Oct 30, 2009


When we moved to the farm I was single minded--we would have goats before I had my baby. When we moved to the farm I was seven months pregnant and we didn't even have a barn so there was much to be done. I vividly remember pounding fence posts at nine months pregnant! (For the record don't even bother to try--it won't put you into labor.) We moved to the country on July 26, brought the first goats home September 28 and I delivered Noah on October 8. In that time period we also added a hive of bees and almost thirty baby chicks. We also started going to goat shows and began our relationship with the longtime area goat breeder who would become our goat mentor. We were busy!

After I had Noah, I slowed down a bit. This meant that oldest daughter Katarina took over much of the fledgling farm (her father was still making the long daily commute to Houston for work). She also fell under the spell of our goat mentor and was unduly influenced in a regrettable way--she went to the dark side--she went to ears. In short, Katie fell for Nubians. With her doing so much of the work, how could we tell her that she could not have the breed of her choice? So in March of 2005 we brought Rhonda home. She was not a good representation on all that makes a Nubian, though. Oh, she was very correct, conformation wise. (She is the goat in the picture above.) She had the proper ears, nose, etc. What she did not have was what we had heard was the Nubian temperament. Rhonda was so sweet, quiet, laid back and calm that we joked that she thought she was a LaMancha with an unfortunate ear deformity! We assumed that we had merely heard horror stories from very unfairly biased uninformed goat people, so we added more Nubians, now they total a good 30% of our herd. We have learned that although many Nubians are like Rhonda and wonderfully mellow, there are also those who are the epitome of neurotic.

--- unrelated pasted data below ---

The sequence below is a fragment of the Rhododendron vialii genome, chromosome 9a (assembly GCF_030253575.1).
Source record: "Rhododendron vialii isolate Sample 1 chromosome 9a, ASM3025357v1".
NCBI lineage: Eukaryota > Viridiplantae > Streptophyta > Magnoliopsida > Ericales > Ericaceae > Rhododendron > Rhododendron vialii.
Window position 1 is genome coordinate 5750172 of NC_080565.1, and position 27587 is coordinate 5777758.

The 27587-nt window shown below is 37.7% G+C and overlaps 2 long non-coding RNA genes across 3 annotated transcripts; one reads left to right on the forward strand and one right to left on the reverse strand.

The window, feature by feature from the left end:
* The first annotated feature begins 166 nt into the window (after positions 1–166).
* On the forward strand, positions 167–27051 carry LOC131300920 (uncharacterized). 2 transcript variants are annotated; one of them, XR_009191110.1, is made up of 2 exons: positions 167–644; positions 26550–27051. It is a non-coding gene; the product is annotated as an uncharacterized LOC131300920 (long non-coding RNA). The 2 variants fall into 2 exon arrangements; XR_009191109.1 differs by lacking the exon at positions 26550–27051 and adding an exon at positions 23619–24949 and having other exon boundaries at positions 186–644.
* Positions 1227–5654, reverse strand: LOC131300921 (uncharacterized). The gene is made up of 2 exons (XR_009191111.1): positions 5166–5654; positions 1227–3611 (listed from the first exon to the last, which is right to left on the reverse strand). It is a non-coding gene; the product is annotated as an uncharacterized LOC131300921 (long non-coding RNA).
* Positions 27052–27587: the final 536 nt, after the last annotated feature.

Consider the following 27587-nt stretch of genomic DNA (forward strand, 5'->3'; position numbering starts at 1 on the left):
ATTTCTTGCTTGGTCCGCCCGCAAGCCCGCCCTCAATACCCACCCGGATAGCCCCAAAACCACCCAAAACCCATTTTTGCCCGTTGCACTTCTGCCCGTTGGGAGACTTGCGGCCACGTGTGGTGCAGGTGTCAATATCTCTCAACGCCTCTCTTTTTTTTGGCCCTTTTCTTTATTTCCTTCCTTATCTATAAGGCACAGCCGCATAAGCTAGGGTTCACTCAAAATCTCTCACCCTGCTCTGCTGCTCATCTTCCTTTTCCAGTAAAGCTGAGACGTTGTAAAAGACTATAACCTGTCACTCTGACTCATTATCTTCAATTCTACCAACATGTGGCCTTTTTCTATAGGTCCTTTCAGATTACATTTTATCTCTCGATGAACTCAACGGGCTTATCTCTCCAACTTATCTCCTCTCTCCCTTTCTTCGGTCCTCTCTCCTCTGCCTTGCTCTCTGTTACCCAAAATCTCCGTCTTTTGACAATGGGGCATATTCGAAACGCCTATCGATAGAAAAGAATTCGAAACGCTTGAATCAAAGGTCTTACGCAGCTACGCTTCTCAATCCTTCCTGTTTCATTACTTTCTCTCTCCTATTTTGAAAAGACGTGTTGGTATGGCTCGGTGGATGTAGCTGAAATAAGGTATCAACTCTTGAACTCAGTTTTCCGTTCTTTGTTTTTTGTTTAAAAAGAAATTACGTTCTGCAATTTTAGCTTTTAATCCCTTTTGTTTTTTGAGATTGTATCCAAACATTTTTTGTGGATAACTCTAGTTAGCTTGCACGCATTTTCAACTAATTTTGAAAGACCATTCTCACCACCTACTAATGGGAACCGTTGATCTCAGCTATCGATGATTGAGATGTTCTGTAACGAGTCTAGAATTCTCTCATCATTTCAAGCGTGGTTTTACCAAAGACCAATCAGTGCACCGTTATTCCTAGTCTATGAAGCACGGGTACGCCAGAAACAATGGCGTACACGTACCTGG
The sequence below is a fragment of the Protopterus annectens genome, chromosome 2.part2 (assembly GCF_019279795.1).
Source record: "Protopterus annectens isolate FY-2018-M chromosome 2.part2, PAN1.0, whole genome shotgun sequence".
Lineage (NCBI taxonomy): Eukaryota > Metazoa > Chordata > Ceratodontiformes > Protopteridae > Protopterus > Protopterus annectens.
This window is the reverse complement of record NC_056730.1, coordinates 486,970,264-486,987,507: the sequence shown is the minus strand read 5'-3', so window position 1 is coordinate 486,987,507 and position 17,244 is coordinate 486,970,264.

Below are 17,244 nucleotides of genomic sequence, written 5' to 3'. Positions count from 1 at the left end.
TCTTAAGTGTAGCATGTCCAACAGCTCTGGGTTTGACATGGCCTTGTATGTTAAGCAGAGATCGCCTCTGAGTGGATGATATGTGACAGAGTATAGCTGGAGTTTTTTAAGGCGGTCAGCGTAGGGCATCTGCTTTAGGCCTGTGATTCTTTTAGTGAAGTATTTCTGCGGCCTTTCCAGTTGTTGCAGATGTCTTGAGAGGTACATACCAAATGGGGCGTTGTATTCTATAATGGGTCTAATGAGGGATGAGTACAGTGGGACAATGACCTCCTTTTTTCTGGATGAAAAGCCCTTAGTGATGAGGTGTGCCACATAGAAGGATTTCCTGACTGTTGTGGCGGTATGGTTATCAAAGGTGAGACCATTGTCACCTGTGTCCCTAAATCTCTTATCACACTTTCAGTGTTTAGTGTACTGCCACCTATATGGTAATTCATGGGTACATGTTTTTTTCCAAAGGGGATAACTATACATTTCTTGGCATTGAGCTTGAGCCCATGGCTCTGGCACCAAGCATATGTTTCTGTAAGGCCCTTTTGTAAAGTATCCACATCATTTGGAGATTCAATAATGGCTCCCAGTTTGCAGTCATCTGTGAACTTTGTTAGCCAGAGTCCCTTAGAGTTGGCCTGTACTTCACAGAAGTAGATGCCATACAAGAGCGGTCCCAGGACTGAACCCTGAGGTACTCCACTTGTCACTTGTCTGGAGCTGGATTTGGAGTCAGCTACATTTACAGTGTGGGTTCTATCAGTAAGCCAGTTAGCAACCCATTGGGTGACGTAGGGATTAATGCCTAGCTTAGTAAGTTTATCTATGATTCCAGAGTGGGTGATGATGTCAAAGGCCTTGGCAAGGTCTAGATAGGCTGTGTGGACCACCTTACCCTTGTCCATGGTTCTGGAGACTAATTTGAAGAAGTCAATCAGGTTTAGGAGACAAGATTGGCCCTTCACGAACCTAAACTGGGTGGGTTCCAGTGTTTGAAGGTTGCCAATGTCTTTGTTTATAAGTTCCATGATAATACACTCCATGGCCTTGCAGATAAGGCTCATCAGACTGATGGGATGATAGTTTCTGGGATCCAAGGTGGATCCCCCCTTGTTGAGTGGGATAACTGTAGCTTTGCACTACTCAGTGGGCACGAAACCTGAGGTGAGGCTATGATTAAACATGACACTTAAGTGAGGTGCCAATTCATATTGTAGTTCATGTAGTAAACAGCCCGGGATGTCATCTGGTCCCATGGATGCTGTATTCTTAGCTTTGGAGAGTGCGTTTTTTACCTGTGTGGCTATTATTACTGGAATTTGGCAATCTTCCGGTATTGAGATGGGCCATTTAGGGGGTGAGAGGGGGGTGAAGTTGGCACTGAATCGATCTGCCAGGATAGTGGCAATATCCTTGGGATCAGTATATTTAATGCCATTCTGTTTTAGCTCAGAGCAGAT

Like LaManchas, Nubians come in almost any color and pattern. There are lines even known for their spots. They are a tall breed. They have long, pendulous ears that are mesmerizing to caress and a strong Roman nose. The stature plus the nose tends to give them a regal, almost haughty look, especially when walking in the show ring.

They are known for having the highest butterfat percentage of all of the full sized dairy goats. This is offset by having (generally speaking) the lowest amount of milk, quantity wise. They are the Jersey of the goat world.

They are also known for their personality...some would say their neurosis. Nubians are said to be the loudest of the dairy goats. They are also somewhat temperamental. Not nasty or mean, we have never had a mean Nubian. But...well, let's say that if there were medications for goat mood disorders that Nubians might well take most of them.

About a year ago, when we were setting up the milk room we had the milk stand a certain way. After a few weeks we realized that the flow of movement in the room was such that the stand would work much better turned ninety degrees from the position it was in. So after milking one morning, we turned the milkstand so that instead of facing due North, it now faced towards the West. Time came for evening milking. The LaManchas came in, took one look, hopped right up. They didn't care--they were there for food, no matter where it was. The Alpines came in, quickly sized up the situation, hopped right up. The Nubians came in...and screeched to a halt. There was no WAY they were getting up on that stand! Goodness! It was different! It was changed! It might just kill them!

Many Nubian breeders cite the quirky personalities of Nubians as one of the main reasons to own them--with them life is never boring. Frankly, my life isn't boring to begin with and I would appreciate having goats that didn't feel compelled to add to the excitement. But once you have Nubians...and get to snuggle a brand new, still wet Nubian baby whose ears are so long that you are sure they will trip on them...you are willing to tolerate almost any amount of eccentricity.


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